More Information, Including Links to O*NET

Learn more about meeting, convention, and event planners by visiting additional resources, including O*NET, a source on key characteristics of workers and occupations.

What Meeting, Convention, and Event Planners Do

Meeting, convention, and event planners
Digital technology is increasingly popular among meeting, convention, and event planners.

Meeting, convention, and event planners coordinate all aspects of events and professional meetings. They arrange meeting locations, transportation, and other details.

Duties

Meeting, convention, and event planners typically do the following:

  • Meet with clients to understand the purpose of the meeting or event
  • Plan the scope of the event, including time, location, and cost
  • Solicit bids from venues and service providers
  • Inspect venues to ensure that they meet the client's requirements
  • Coordinate event services such as rooms, transportation, and food service
  • Monitor event activities to ensure the client and event attendees are satisfied
  • Review event bills and approve payments

There are millions of meetings and events held each year. Meeting, convention, and event planners organize a variety of these events including weddings, educational conferences, and business conventions. They coordinate every detail of these events, including finances. Before a meeting event, for example, planners will meet with clients to estimate attendance and determine the meeting’s purpose. During the event, they handle logistics, such as registering guests and organizing audio/visual equipment. After the meeting, they make sure all vendors are paid and may survey attendees to obtain feedback on the event.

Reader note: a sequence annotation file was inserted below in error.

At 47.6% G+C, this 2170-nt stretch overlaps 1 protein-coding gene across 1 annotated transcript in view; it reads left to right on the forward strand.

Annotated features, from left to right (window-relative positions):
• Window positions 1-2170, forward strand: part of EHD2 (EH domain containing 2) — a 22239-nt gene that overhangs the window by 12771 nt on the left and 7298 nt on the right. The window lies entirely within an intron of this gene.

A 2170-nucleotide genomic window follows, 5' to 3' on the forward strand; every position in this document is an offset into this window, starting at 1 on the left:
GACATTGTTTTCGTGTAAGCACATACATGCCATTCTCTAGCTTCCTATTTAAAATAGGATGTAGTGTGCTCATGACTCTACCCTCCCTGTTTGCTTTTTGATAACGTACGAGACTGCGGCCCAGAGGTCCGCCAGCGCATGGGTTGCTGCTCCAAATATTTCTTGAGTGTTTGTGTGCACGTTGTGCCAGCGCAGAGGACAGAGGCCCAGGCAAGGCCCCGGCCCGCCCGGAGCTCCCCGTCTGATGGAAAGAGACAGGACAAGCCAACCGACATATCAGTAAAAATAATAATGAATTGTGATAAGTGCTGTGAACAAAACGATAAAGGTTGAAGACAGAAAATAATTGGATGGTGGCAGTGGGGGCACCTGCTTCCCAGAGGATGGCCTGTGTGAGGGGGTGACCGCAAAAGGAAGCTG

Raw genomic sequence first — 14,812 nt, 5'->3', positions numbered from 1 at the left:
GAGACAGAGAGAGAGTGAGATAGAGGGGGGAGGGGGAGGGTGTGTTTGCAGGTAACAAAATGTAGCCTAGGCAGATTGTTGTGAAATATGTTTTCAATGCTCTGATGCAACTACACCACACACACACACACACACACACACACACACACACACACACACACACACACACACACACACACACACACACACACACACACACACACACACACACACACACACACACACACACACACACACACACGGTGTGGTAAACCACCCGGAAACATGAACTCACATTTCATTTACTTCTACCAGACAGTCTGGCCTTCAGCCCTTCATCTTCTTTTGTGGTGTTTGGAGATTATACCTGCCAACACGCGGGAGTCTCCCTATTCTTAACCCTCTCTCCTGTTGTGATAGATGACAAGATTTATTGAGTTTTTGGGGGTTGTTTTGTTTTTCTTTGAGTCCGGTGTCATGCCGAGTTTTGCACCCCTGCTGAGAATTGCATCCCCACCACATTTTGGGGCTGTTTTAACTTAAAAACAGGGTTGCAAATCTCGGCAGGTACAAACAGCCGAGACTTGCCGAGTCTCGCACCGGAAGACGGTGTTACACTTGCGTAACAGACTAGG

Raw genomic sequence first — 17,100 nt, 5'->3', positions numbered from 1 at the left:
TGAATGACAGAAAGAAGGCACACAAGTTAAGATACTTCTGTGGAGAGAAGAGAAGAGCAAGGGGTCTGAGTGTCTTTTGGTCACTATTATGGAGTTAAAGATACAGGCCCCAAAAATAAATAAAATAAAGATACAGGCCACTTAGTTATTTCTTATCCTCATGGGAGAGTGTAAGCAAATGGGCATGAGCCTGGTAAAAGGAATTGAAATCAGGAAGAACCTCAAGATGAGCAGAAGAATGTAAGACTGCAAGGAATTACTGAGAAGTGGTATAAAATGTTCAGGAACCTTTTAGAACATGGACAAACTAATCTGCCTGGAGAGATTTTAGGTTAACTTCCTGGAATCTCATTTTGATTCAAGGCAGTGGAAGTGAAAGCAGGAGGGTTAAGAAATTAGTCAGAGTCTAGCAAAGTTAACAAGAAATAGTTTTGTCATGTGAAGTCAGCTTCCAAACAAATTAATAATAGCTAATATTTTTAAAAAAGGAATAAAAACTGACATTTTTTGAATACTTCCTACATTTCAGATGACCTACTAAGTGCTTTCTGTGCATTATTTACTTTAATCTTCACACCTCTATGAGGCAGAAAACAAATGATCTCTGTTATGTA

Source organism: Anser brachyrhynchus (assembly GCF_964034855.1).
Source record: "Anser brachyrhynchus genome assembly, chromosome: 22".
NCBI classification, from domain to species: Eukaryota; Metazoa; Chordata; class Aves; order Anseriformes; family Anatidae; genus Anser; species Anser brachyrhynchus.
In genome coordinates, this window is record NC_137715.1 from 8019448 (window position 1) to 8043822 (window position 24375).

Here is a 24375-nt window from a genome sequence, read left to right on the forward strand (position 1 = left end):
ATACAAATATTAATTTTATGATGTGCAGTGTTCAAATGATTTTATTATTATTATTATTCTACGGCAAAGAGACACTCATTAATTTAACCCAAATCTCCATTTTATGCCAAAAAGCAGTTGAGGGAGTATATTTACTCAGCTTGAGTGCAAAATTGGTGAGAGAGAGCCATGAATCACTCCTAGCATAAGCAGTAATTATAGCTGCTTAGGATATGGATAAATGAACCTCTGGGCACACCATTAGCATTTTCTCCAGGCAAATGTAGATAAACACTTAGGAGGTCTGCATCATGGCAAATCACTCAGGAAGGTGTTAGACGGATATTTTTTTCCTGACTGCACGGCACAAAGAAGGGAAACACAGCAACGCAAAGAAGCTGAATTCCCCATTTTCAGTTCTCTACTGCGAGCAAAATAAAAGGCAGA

Meeting, convention, and event planners search for potential meeting sites, such as hotels and convention centers. They consider the lodging and services that the facility can provide, how easy it will be for people to get there, and the attractions that the surrounding area has to offer. Planners may also consider whether an online meeting can achieve the same objectives as one that requires attendees to meet in a physical location.